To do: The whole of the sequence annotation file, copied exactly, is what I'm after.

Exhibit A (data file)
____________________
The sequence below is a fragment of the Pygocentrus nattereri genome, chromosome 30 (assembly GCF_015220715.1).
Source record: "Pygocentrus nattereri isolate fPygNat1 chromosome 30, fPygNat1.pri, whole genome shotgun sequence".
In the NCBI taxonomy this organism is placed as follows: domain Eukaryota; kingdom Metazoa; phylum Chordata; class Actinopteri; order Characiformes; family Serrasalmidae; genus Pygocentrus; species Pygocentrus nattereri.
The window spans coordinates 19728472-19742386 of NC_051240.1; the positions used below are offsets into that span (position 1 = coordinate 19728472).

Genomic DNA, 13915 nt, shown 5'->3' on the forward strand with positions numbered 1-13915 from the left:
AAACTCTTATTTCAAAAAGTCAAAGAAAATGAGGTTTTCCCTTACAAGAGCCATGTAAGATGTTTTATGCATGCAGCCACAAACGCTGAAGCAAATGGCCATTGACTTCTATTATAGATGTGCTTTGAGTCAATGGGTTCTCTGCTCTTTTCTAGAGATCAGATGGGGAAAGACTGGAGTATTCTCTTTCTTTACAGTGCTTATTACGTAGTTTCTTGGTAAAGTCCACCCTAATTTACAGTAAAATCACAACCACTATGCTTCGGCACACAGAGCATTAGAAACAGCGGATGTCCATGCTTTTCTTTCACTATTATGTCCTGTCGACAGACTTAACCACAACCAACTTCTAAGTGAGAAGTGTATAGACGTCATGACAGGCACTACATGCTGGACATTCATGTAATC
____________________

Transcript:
The sequence below is a fragment of the Pygocentrus nattereri genome, chromosome 30 (assembly GCF_015220715.1).
Source record: "Pygocentrus nattereri isolate fPygNat1 chromosome 30, fPygNat1.pri, whole genome shotgun sequence".
In the NCBI taxonomy this organism is placed as follows: domain Eukaryota; kingdom Metazoa; phylum Chordata; class Actinopteri; order Characiformes; family Serrasalmidae; genus Pygocentrus; species Pygocentrus nattereri.
The window spans coordinates 19728472-19742386 of NC_051240.1; the positions used below are offsets into that span (position 1 = coordinate 19728472).

Genomic DNA, 13915 nt, shown 5'->3' on the forward strand with positions numbered 1-13915 from the left:
AAACTCTTATTTCAAAAAGTCAAAGAAAATGAGGTTTTCCCTTACAAGAGCCATGTAAGATGTTTTATGCATGCAGCCACAAACGCTGAAGCAAATGGCCATTGACTTCTATTATAGATGTGCTTTGAGTCAATGGGTTCTCTGCTCTTTTCTAGAGATCAGATGGGGAAAGACTGGAGTATTCTCTTTCTTTACAGTGCTTATTACGTAGTTTCTTGGTAAAGTCCACCCTAATTTACAGTAAAATCACAACCACTATGCTTCGGCACACAGAGCATTAGAAACAGCGGATGTCCATGCTTTTCTTTCACTATTATGTCCTGTCGACAGACTTAACCACAACCAACTTCTAAGTGAGAAGTGTATAGACGTCATGACAGGCACTACATGCTGGACATTCATGTAATC